The director's cut of Aliens reveals that Ripley's daughter died while she was floating in hypersleep for decades, and this piece of information becomes key to Ripley's character. It explains why she's so protective of the women in her orbit going forward, especially young girls. Even by the time she's Hybrid Ripley in Resurrection, she still has a fierce maternal side, shown in the way she shields the android Call as well as a continued deep distrust of the "company men." When Hybrid Ripley has an alien baby who imprints on her, she's horrified and disgusted by the monster, but at the same time feels their connection and weeps openly when she has to kill it. 

Along with the extensive Alien world-building came some stellar three-dimensional character development for Ripley, a rare feat for women in creature feature sci-fi horror movies. 

Meow is the time to discuss Jones the Cat

Between the events of Alien and Aliens, the only survivors of the Xenomorph attack are Ripley and Jones the Cat. Jones belonged to Brett (Harry Dean Stanton), one of the mechanical engineers on the Nostromo, and Ripley almost died trying to save Jones, who was an excellent first alert system since he'd tried to warn multiple people about the presence of the alien on board the Nostromo. Much like with Ripley, nobody listened to the cat's alerts at first. But on board the escape pod after Ripley thinks she's killed all the aliens, it's thanks to Jones' hiss that she's alerted to the Xenomorph that stole on board. Those extra few moments allow her to quietly suit up and kill the final creature. 

By the time Jones and Ripley wake up aboard the Sulaco in Aliens, Jones has become Ripley's emotional support animal of sorts. Ripley is having horrible night terrors, and the only comfort she can find is with the tabby cat, the only other creature who has seen the monsters. Jones, the luckiest cat in the universe, survives longer than every other human character except Ripley.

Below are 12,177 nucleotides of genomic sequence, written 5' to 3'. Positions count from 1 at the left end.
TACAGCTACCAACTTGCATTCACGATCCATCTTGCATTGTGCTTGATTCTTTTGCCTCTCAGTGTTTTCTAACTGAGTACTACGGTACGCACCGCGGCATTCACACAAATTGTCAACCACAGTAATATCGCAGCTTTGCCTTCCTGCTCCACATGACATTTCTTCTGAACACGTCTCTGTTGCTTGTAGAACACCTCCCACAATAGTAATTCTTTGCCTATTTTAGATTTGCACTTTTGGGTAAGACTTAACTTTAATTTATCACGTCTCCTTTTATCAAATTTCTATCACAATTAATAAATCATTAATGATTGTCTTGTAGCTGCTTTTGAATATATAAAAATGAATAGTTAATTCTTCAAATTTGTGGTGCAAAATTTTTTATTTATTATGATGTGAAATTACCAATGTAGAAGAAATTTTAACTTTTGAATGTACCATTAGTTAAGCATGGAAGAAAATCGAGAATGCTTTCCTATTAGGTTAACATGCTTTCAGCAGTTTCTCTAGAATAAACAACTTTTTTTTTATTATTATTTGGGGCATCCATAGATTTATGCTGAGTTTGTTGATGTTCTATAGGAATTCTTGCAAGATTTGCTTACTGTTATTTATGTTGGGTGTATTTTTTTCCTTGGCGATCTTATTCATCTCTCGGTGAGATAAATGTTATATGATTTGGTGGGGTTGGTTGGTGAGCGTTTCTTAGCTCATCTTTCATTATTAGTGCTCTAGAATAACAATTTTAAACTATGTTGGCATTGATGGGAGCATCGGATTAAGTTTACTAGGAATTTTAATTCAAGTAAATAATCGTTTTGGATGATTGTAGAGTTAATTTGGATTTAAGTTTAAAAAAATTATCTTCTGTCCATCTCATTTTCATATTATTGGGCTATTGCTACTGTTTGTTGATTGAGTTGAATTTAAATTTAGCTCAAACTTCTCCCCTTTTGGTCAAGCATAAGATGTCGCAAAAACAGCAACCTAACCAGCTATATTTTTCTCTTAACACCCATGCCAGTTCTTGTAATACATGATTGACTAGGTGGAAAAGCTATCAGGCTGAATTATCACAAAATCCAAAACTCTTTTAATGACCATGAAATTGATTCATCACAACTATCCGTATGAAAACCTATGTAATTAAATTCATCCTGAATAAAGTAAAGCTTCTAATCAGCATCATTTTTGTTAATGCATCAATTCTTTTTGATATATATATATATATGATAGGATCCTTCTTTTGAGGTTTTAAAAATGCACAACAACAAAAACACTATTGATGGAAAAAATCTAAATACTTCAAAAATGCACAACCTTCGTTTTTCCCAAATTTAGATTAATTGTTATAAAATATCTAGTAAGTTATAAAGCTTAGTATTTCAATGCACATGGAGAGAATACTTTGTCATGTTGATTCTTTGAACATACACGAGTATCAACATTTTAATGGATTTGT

Alien's indictment of greed

You'd think that when one of the deadliest and virulent creatures to ever exist surfaces, the logical thing to do would be to exterminate it, especially if it has the power to destroy every planet it touches. But because of corporate (and later corporate-military) greed,, opportunistic humans attempt to capitalize financially off the creature at the expense of other humans with less powerful positions. The arrogance of man we see throughout Alien is a scathing indictment of an obsession with violence and killing. There are few women in much of the Alien saga, but it's the women who ultimately fight against these deadly obsessions. 

Was greed one of the human foibles that led the Engineers to want to eliminate us? It's Peter Weyland's greedy obsession for immortality that drives him to create the android David, who eventually surpasses his maker and ends up creating the Xenomorph as we know it from Alien and beyond. Did the Engineers know or come to suspect that human behavior would be the the universe's eventual destruction? All signs point to yes.

Evolution of an alien monster

Long before the Alien prequels introduced the Neomorph, the creature evolved over the course of each original film. In Alien it is a hulking, coiled creature that takes its time exposing itself to humans before killing them. Decades later, by Aliens, its body is faster and more streamlined, the better to chase people through crawlspaces. We also learn in Aliens that the creature can swim and breathe underwater. By Alien 3 it is ungodly fast and strong, highlighted by David Fincher's excellent digital camerawork. By Alien: Resurrection the Xenomorph is a hybrid that can understand English and displays all the other horrifying and phenomenal physical feats it was able to perform previously, but times ten.